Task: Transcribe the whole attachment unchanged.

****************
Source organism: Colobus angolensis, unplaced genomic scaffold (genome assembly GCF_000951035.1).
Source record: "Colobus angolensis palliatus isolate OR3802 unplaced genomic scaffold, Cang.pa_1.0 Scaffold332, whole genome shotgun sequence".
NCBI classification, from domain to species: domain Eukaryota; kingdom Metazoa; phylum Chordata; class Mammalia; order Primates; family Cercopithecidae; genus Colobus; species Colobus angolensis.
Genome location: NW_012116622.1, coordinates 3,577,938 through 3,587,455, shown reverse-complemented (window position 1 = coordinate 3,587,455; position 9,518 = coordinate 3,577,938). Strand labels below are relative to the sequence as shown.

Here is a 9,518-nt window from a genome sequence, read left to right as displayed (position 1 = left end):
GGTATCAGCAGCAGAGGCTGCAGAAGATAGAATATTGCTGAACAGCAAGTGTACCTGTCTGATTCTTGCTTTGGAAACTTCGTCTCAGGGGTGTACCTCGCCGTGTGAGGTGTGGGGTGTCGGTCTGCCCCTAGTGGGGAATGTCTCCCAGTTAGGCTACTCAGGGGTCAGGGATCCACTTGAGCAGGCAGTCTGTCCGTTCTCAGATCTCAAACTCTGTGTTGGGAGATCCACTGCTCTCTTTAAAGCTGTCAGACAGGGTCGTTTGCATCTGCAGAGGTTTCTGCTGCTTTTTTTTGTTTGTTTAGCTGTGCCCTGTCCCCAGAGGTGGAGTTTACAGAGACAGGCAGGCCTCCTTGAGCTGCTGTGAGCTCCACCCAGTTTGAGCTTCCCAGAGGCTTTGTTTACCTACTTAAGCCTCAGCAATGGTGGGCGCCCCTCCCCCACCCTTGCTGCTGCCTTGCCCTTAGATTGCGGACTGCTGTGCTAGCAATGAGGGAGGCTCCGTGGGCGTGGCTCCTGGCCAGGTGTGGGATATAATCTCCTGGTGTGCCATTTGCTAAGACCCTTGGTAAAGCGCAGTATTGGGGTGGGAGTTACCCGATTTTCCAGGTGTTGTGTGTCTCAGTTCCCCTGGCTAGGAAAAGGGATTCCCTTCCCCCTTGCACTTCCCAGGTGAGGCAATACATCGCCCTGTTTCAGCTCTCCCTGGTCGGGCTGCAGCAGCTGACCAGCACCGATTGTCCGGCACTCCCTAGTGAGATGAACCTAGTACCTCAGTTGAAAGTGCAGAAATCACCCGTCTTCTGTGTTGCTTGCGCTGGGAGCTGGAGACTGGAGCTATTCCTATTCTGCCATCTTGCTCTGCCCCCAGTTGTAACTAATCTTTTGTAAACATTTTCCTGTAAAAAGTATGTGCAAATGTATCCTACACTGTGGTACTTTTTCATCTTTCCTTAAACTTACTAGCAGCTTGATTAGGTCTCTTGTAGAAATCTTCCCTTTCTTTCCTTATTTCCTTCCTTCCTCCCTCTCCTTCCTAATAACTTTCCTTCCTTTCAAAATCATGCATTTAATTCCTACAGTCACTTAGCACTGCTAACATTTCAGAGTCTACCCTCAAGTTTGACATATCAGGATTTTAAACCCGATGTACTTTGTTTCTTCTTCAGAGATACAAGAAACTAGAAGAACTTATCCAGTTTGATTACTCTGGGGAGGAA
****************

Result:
Source organism: Colobus angolensis, unplaced genomic scaffold (genome assembly GCF_000951035.1).
Source record: "Colobus angolensis palliatus isolate OR3802 unplaced genomic scaffold, Cang.pa_1.0 Scaffold332, whole genome shotgun sequence".
NCBI classification, from domain to species: domain Eukaryota; kingdom Metazoa; phylum Chordata; class Mammalia; order Primates; family Cercopithecidae; genus Colobus; species Colobus angolensis.
Genome location: NW_012116622.1, coordinates 3,577,938 through 3,587,455, shown reverse-complemented (window position 1 = coordinate 3,587,455; position 9,518 = coordinate 3,577,938). Strand labels below are relative to the sequence as shown.

Here is a 9,518-nt window from a genome sequence, read left to right as displayed (position 1 = left end):
GGTATCAGCAGCAGAGGCTGCAGAAGATAGAATATTGCTGAACAGCAAGTGTACCTGTCTGATTCTTGCTTTGGAAACTTCGTCTCAGGGGTGTACCTCGCCGTGTGAGGTGTGGGGTGTCGGTCTGCCCCTAGTGGGGAATGTCTCCCAGTTAGGCTACTCAGGGGTCAGGGATCCACTTGAGCAGGCAGTCTGTCCGTTCTCAGATCTCAAACTCTGTGTTGGGAGATCCACTGCTCTCTTTAAAGCTGTCAGACAGGGTCGTTTGCATCTGCAGAGGTTTCTGCTGCTTTTTTTTGTTTGTTTAGCTGTGCCCTGTCCCCAGAGGTGGAGTTTACAGAGACAGGCAGGCCTCCTTGAGCTGCTGTGAGCTCCACCCAGTTTGAGCTTCCCAGAGGCTTTGTTTACCTACTTAAGCCTCAGCAATGGTGGGCGCCCCTCCCCCACCCTTGCTGCTGCCTTGCCCTTAGATTGCGGACTGCTGTGCTAGCAATGAGGGAGGCTCCGTGGGCGTGGCTCCTGGCCAGGTGTGGGATATAATCTCCTGGTGTGCCATTTGCTAAGACCCTTGGTAAAGCGCAGTATTGGGGTGGGAGTTACCCGATTTTCCAGGTGTTGTGTGTCTCAGTTCCCCTGGCTAGGAAAAGGGATTCCCTTCCCCCTTGCACTTCCCAGGTGAGGCAATACATCGCCCTGTTTCAGCTCTCCCTGGTCGGGCTGCAGCAGCTGACCAGCACCGATTGTCCGGCACTCCCTAGTGAGATGAACCTAGTACCTCAGTTGAAAGTGCAGAAATCACCCGTCTTCTGTGTTGCTTGCGCTGGGAGCTGGAGACTGGAGCTATTCCTATTCTGCCATCTTGCTCTGCCCCCAGTTGTAACTAATCTTTTGTAAACATTTTCCTGTAAAAAGTATGTGCAAATGTATCCTACACTGTGGTACTTTTTCATCTTTCCTTAAACTTACTAGCAGCTTGATTAGGTCTCTTGTAGAAATCTTCCCTTTCTTTCCTTATTTCCTTCCTTCCTCCCTCTCCTTCCTAATAACTTTCCTTCCTTTCAAAATCATGCATTTAATTCCTACAGTCACTTAGCACTGCTAACATTTCAGAGTCTACCCTCAAGTTTGACATATCAGGATTTTAAACCCGATGTACTTTGTTTCTTCTTCAGAGATACAAGAAACTAGAAGAACTTATCCAGTTTGATTACTCTGGGGAGGAA